It’s taken me only a few paragraphs to explain the heart of this book, the general premise of which is that checklists can be highly effective tools to reduce both surgical mishaps (e.g., leaving sponges and scalpels inside patients) and hospital-borne illness and infection (e.g., infected lines, doctors washing hands), and account for unforeseen circumstances by making sure the necessary backups are in place and lines of communication between colleagues are open.
Simple enough, right?
It only takes Atul 224 pages to cover the same content. Which isn’t even that long; 224 pages is basically just an excessively verbose novella. Most of his research came from a paper he worked on for the WHO (World Health Organization). He simply added some pop psychology type stuff, talked to people in aviation, stretched out some themes, and so forth.
Most likely, rather than read this book, I could’ve learned everything he had to say in a nicely presented infographic. As a result, I’m slightly bitter for having taken the time to finish it. One thing’s for sure, Atul has a checklist for how to publish a New York Times Bestseller and he follows it faithfully.
[Note: I originally wrote this review in July 2012]...more
The essence of a good novel, fiction or non-fiction, is the story. Is it a good one? Is it compelling? Do the words that you read across the page inteThe essence of a good novel, fiction or non-fiction, is the story. Is it a good one? Is it compelling? Do the words that you read across the page interest you enough that you wish to continue to the next word and the next word or are you so disinterested that you just skim whole pages until you stumble across an interesting passage? Sure, you can have beautiful language that is intelligent and thought provoking, but without a strong story component, you might as well be reading poetry.
James B. Stewart knows how to spin a yarn. I first learned about Mr. Stewart when my friend recommended his novel, Heart of a Soldier, which was about a guy who died in the World Trade Center on 9/11. He was a former military man who worked security for Morgan Stanley whose offices were in the towers and he sacrificed his life to save as many people as he could (almost 2,700). It was a great, heart-warming book that offered life lessons worth remembering. I don’t remember what they are off the top of my head, but I’m sure the valuable ones seeped into my brain through some kind of reading osmosis.
I was in the library looking for a new book and saw this one. I saw it was written by James B. Stewart. Winner of the Pulitzer Prize emblazoned on the cover, always a nice touch (he won for Den of Thieves). I read the back. The book, on the whole, looked boring. Some in depth analysis on four of the largest, most recent, criminal perjury cases. Martha Stewart, Scooter Libby, Barry Bonds, Bernie Madoff. Ugh.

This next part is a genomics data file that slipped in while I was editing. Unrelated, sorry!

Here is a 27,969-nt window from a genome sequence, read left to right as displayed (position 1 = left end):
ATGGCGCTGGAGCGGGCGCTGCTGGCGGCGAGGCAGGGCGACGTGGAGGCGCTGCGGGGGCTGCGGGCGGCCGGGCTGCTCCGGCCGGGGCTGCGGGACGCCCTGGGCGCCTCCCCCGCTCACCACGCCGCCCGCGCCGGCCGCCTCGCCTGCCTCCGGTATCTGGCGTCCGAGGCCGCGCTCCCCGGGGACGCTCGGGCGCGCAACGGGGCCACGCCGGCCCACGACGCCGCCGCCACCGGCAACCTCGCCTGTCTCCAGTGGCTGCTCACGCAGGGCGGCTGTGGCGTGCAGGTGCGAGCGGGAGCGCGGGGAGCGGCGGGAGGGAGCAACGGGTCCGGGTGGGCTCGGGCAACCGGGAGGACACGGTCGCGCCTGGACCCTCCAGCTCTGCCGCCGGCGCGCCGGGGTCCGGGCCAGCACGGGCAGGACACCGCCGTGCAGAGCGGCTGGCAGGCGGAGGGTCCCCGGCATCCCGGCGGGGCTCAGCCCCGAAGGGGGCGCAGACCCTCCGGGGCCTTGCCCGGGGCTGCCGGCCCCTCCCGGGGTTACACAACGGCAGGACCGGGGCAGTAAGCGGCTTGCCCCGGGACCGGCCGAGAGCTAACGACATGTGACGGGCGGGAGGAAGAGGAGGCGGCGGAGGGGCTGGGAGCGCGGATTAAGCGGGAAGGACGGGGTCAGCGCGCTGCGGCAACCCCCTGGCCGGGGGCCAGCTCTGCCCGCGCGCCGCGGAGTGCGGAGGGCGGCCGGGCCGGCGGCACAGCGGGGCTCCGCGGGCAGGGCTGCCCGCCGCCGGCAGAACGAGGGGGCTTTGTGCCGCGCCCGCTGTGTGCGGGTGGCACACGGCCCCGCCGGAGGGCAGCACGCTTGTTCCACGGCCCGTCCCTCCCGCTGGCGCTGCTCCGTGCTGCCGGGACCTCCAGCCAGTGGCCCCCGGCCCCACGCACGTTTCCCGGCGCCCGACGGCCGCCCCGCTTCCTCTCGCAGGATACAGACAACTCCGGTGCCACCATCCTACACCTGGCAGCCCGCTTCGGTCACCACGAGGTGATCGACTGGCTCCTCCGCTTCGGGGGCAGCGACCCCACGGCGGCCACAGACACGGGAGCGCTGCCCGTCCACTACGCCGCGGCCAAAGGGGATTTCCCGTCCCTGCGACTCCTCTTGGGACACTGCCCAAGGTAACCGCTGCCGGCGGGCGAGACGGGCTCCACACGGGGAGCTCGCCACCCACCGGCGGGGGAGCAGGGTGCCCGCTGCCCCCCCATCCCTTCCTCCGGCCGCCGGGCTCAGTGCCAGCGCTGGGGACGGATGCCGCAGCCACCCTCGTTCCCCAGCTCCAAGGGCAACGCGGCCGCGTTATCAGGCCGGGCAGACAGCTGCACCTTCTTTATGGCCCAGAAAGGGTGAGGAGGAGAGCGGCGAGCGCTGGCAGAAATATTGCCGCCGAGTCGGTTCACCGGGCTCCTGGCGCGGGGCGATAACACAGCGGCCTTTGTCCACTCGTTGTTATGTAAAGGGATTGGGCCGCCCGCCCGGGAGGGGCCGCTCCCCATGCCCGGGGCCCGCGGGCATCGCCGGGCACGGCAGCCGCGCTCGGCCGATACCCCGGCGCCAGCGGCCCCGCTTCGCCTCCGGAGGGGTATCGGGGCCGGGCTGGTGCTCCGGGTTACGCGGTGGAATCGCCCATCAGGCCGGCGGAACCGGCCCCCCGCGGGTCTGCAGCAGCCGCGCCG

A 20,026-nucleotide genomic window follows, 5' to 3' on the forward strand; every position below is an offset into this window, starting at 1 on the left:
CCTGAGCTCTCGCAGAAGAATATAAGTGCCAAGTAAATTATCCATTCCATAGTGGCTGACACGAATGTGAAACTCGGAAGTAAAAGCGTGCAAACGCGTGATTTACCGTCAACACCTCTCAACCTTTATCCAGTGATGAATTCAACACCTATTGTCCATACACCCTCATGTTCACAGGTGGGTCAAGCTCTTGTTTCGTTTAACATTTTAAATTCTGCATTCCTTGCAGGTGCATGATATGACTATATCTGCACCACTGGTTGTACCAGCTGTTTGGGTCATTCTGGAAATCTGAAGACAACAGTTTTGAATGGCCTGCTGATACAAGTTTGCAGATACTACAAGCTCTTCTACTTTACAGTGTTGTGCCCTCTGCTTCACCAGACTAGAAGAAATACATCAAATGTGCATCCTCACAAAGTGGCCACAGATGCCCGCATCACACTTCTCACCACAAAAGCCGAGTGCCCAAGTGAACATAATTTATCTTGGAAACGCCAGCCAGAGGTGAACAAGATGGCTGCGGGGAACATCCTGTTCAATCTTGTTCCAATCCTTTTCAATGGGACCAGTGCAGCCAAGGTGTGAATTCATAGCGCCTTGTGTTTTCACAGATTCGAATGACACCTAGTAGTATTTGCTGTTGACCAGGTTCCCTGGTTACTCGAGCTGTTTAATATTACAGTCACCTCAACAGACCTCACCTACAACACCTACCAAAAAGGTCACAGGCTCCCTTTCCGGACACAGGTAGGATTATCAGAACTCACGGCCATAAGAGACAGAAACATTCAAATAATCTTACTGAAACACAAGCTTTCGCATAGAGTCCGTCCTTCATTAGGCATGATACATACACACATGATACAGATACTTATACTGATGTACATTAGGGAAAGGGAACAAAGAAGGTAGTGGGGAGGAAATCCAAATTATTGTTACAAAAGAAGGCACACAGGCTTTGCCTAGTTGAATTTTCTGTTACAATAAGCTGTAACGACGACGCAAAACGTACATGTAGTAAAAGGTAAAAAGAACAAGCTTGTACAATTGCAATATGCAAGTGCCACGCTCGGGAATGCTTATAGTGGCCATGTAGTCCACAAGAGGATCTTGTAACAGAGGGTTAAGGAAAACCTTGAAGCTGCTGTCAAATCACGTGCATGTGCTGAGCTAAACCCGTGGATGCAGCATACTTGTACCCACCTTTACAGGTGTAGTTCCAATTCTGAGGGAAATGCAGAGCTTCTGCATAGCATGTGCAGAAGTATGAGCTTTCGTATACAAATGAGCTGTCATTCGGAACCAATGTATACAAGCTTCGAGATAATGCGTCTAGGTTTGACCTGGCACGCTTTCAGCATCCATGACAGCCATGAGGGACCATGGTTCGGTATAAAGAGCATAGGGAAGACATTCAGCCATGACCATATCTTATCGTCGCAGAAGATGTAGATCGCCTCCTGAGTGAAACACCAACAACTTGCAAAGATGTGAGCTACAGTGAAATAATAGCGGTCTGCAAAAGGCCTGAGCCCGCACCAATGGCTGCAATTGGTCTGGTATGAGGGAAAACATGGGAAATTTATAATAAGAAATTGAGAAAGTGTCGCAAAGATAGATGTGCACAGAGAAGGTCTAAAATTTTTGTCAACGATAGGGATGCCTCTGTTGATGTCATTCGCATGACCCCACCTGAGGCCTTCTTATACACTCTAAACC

But I started to read the first few pages of chapter one - I skipped the Introduction. Side note: I kind of hate Introductions, who needs a lengthy preamble, let’s just get on with it, shall we?
The first section is on Martha Stewart and her false statements surrounding her selling of Imclone stock based on insider information. Stewart (James B.) introduces the characters and gets right into the action meticulously recreating what happened. He draws you right in.
I didn’t know much about the whole Martha Stewart debacle (or any of the others detailed in the book). When it happened, I could care less. Just another example of the 24 hours new cycle inundating us with nonsense.
Did she do it? Did she lie?
Maybe it’s because I’m a skeptical realist, but I just assumed, of course, she did. It’s always people with power and influence who end up the recipients of insider stock information. You and I, lounging comfortably in Starbucks furniture are not going to be privy to buy now/sell now type secrets. It would be nice, though.
My own predilection towards ignoring major headlines was an initial factor in my non-interest in reading a book on this subject matter, too. But Stewart (James B., again) is just so good.
Like an experienced mystery writer he crafts the pieces together. It’s like watching a murder mystery with the benefit of seeing how it all came to be, the neatness of 20/20 hindsight. Watching it as it unfolds is pretty mesmerizing. How Martha and her broker, Peter Bacanovic, dig themselves deeper and deeper into a hole and take shelter within a flimsy house of cards, how the government agents charged with uncovering the truth struggle with the enormity of the lies, but sense that they are being misled and forge on, searching for that smoking gun, be it document, recording or witness brave enough to crawl out from under the thumbs of their successful and influential patrons who in turn apply serious amounts of pressure to stick to the rehearsed storyline.
And even when the lie is uncovered and staring at them in the face, they still deny and reject responsibility. In their words, it’s all one big misunderstanding.
Perjury, shown throughout Tangled Webs, is rampant. It’s an epidemic. When confronted with wrong-doing people will lie at the first, second and third instance. Anything to keep from admitting that they are not who they think we think they are. They are upstanding citizens. They are honorable, contributing members of society. Not the type of person who would illegally use inside information to save $70,000, or leak classified information about a CIA operative to discredit a harmful political opposition, or ingest banned substances to feed your ego and get an unfair advantage in sports, or create a parallel universe falsifying account statements and funneling a disastrous Ponzi scheme for decades.